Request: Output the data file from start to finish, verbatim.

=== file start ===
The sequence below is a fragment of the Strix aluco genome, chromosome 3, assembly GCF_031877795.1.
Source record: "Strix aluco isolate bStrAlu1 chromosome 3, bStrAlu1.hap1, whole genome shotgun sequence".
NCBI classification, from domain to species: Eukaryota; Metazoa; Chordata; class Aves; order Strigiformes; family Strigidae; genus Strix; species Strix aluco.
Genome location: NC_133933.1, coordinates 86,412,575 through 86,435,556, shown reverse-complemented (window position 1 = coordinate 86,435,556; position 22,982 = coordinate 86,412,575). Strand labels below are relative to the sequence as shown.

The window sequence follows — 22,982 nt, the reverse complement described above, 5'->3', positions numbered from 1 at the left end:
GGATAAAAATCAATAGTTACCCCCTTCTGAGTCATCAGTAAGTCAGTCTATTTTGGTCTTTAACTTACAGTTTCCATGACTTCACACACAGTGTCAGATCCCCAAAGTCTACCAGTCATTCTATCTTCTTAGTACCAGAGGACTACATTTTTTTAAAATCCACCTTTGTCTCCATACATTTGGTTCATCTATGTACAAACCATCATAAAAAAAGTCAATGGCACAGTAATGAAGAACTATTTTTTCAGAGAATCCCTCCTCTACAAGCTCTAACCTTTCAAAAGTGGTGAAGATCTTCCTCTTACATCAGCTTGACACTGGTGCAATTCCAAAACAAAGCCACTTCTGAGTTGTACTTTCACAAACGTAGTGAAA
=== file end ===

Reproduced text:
The sequence below is a fragment of the Strix aluco genome, chromosome 3, assembly GCF_031877795.1.
Source record: "Strix aluco isolate bStrAlu1 chromosome 3, bStrAlu1.hap1, whole genome shotgun sequence".
NCBI classification, from domain to species: Eukaryota; Metazoa; Chordata; class Aves; order Strigiformes; family Strigidae; genus Strix; species Strix aluco.
Genome location: NC_133933.1, coordinates 86,412,575 through 86,435,556, shown reverse-complemented (window position 1 = coordinate 86,435,556; position 22,982 = coordinate 86,412,575). Strand labels below are relative to the sequence as shown.

The window sequence follows — 22,982 nt, the reverse complement described above, 5'->3', positions numbered from 1 at the left end:
GGATAAAAATCAATAGTTACCCCCTTCTGAGTCATCAGTAAGTCAGTCTATTTTGGTCTTTAACTTACAGTTTCCATGACTTCACACACAGTGTCAGATCCCCAAAGTCTACCAGTCATTCTATCTTCTTAGTACCAGAGGACTACATTTTTTTAAAATCCACCTTTGTCTCCATACATTTGGTTCATCTATGTACAAACCATCATAAAAAAAGTCAATGGCACAGTAATGAAGAACTATTTTTTCAGAGAATCCCTCCTCTACAAGCTCTAACCTTTCAAAAGTGGTGAAGATCTTCCTCTTACATCAGCTTGACACTGGTGCAATTCCAAAACAAAGCCACTTCTGAGTTGTACTTTCACAAACGTAGTGAAA